Posted by: Richard Marshall | March 8, 2010

Siem Reap and Angkor

Angkor Wat

It’s been a few weeks since my Cambodia trip so I guess an update is due. I was pretty exhausted when I got back and then had to launch immediately into a weekend of teaching, so writing the trip up slid down the list of priorities as my time began to blur back into its usual routine.

Getting to Siem Reap from HCMC was easy enough. The bus trip was long and tiresome, the border was a bit chaotic, especially on the Vietnamese side (though incomparably better than any African border I have been through), but I was pretty fresh at that stage and coped well enough. The landscape in Cambodia was very attractive, and much closer to the South East Asia I had imagined before I got here than anywhere I’ve seen so far in Vietnam. It’s mostly as flat as billiard table, a patch work of paddy fields with clumps of Washingtonia palms and the occasional village raised on stilts. It’s certainly poorer than Vietnam, but it also seemed a lot less crowded and claustrophobic. The town of Siem Reap came as a real surprise. The town is a few kilometres away from the temples at Angkor, and is teeming with tourists who are pouring money into the place. There’s lots of development going, but it doesn’t seem to be the kind of unchecked, unregulated free-for-all I’ve been seeing in Vietnam. The colonial town centre has been mostly preserved, and the majority of the newer buildings have been designed to harmonize with the older ones. Some of the streets in the centre of town are closed to traffic at night, or even entirely pedestrianised. As a result, instead of the Vietnamese shambles of ugly hotels, filthy streets, broken pavements and lawless motorbike traffic, central Siem Reap has long, shady arcades with pleasant restaurants and cafes spilling out into the street. They also have shady trees, benches and a walkway along the river, which is again in contrast to the slimy, polluted, stinking waterways of HCMC. That said, the scars of Cambodia’s brutal past and present poverty are still in evidence. There are plenty of beggars with appalling disfigurements and diseases, and they form an uncomfortable contrast to the foreigners eating well and getting drunk in the cafes. Also, there are far fewer locals in the restaurants than one would find in HCMC with it’s growing middle class. But all the same, the town of Siem Reap really deserves commendation.

My Hotel

Old buildings, Siem Reap

I decided to get to the temples by bicycle. With my not terribly healthy lifestyle in HCMC I thought I could use the exercise, and I didn’t feel like getting ripped off by local motorbike or tuk-tuk drivers. Cycling around the temples is very pleasant. It’s a very large complex – on one of the days I rode about 30 km – and is either through forest or, in some places, paddies. I had great independence and mobility. There were certain disadvantages, though. I hired bikes from my hotel which weren’t great at all. The absence of gears or shocks wasn’t such a big problem in such a flat environment, but on the last day I ended up with a bike which simply wasn’t big enough, and a day on that thing left me feeling sore. The other problem was that it was hot -really, really hot. The weather, and in some ways the environment generally, reminded me of the Zambezi Valley – hot, dry, muggy and dusty. I was pouring sweat the whole time, and by the time I’d done three days on the bike I actually felt very unwell – it took me several days before I didn’t feel exhausted and have a chronic headache.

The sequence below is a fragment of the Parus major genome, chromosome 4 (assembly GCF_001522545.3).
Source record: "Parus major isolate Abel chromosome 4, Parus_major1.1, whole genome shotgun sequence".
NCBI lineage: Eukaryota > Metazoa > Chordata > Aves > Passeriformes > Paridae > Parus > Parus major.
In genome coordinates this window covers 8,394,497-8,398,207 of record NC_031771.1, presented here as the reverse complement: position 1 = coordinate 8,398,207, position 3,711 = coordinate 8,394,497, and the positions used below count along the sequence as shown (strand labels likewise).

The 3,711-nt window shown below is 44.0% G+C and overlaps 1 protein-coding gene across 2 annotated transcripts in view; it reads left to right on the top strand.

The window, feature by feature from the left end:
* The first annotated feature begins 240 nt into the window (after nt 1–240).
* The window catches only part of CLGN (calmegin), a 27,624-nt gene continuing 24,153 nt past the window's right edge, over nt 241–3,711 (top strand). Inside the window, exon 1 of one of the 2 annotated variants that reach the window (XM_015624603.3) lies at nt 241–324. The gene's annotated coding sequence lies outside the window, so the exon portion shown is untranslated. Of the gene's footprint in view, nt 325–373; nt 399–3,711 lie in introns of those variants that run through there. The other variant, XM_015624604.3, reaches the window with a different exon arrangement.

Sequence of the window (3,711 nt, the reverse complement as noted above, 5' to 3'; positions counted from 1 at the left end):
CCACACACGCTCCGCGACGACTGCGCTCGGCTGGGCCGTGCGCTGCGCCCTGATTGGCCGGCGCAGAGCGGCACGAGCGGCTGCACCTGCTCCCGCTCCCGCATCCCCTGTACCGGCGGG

The Bike

The temples themselves were, of course, incredible. Angkor Wat is the most famous, and probably the most impressive, of them, but is only one of a complex which covers a really large area. Just north of Angkor Wat is Angkor Thom, which contains some of the other famous temples – Bayon, Baphoun etc – and is surrounded by a really impressive wall. There are then dozens of “smaller” structures, some of which would be considered absolute marvels if they weren’t overshadowed by the bigger buildings.  Some of these smaller temples, such as Preah Khan, ended up being my favorites, since it was possible to get away from everyone else and even find oneself alone, which obviously was more atmospheric than the teeming Angkor Wat or Bayon.

Preah Khan

Angkor Wat

Bayon, Angkor Thom

One of the smaller temples

Other than wander around the temples, I also managed to get some fairly good birding in. Being on the bicycle I was reluctant to travel in the dark, so I wasn’t able to birdwatch at ideal times of the day, but even in the heat I didn’t do too badly. In Siem Reap I spent money like water, shopping at the market, drinking G ‘n’ Ts and eating well, and generally having a good time. The bus trip back was dreadful, particularly as I was still feeling unwell, but it was overall a tremendous experience.


  1. Wow! those photos are amazing! it looks like such an awesome place. I’m pretty impressed that you rode 30ks in one day as well! Keep the posts coming, loads of love Tess

  2. I like your travel blog very much. It’s always so descriptive and alive. No wonder you would make a good English teacher. ;P

    Glad to know that you had done more exercising as the months go (after the trekking). What’s next in your plan?

  3. Sounds really awesome. We’ll have to meet up there sometime! But you won’t get me to ride around on a Ugandan-type bicycle until I collapse from heatstroke, that’s for sure!! You need lots of coke and carbs! It also looks really beautiful in the pics. Ah…Asia…! 🙂

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